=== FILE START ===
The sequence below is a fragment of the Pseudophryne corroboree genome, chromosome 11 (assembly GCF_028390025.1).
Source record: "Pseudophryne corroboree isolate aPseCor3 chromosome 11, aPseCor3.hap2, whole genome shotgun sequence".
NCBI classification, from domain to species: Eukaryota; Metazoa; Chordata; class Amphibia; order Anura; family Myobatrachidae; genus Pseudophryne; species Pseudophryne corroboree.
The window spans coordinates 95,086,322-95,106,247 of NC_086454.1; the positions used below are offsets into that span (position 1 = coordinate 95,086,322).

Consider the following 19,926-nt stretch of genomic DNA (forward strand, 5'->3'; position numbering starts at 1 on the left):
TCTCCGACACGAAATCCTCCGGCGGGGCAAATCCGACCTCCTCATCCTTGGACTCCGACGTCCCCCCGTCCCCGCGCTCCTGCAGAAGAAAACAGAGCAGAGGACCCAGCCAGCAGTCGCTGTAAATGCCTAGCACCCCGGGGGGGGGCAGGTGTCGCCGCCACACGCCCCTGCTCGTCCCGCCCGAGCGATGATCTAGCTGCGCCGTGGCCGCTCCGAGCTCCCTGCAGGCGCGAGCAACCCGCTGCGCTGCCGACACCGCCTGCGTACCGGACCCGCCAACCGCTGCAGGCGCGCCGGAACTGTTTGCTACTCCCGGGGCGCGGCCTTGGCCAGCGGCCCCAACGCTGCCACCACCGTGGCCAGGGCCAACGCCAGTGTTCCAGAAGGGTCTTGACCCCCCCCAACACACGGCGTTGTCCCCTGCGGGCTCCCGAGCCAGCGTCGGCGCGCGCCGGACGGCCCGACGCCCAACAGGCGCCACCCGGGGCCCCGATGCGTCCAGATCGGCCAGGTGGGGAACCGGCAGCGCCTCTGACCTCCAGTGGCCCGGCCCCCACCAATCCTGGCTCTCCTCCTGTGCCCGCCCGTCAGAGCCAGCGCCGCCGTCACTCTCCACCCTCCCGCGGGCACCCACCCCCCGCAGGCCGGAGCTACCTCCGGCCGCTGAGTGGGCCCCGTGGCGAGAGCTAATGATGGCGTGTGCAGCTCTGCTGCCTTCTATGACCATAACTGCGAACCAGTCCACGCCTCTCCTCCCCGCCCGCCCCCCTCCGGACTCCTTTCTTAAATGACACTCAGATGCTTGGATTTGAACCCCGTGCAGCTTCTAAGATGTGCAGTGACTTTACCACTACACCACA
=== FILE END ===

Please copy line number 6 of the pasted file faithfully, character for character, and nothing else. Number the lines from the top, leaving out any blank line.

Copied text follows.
TCTCCGACACGAAATCCTCCGGCGGGGCAAATCCGACCTCCTCATCCTTGGACTCCGACGTCCCCCCGTCCCCGCGCTCCTGCAGAAGAAAACAGAGCAGAGGACCCAGCCAGCAGTCGCTGTAAATGCCTAGCACCCCGGGGGGGGGCAGGTGTCGCCGCCACACGCCCCTGCTCGTCCCGCCCGAGCGATGATCTAGCTGCGCCGTGGCCGCTCCGAGCTCCCTGCAGGCGCGAGCAACCCGCTGCGCTGCCGACACCGCCTGCGTACCGGACCCGCCAACCGCTGCAGGCGCGCCGGAACTGTTTGCTACTCCCGGGGCGCGGCCTTGGCCAGCGGCCCCAACGCTGCCACCACCGTGGCCAGGGCCAACGCCAGTGTTCCAGAAGGGTCTTGACCCCCCCCAACACACGGCGTTGTCCCCTGCGGGCTCCCGAGCCAGCGTCGGCGCGCGCCGGACGGCCCGACGCCCAACAGGCGCCACCCGGGGCCCCGATGCGTCCAGATCGGCCAGGTGGGGAACCGGCAGCGCCTCTGACCTCCAGTGGCCCGGCCCCCACCAATCCTGGCTCTCCTCCTGTGCCCGCCCGTCAGAGCCAGCGCCGCCGTCACTCTCCACCCTCCCGCGGGCACCCACCCCCCGCAGGCCGGAGCTACCTCCGGCCGCTGAGTGGGCCCCGTGGCGAGAGCTAATGATGGCGTGTGCAGCTCTGCTGCCTTCTATGACCATAACTGCGAACCAGTCCACGCCTCTCCTCCCCGCCCGCCCCCCTCCGGACTCCTTTCTTAAATGACACTCAGATGCTTGGATTTGAACCCCGTGCAGCTTCTAAGATGTGCAGTGACTTTACCACTACACCACA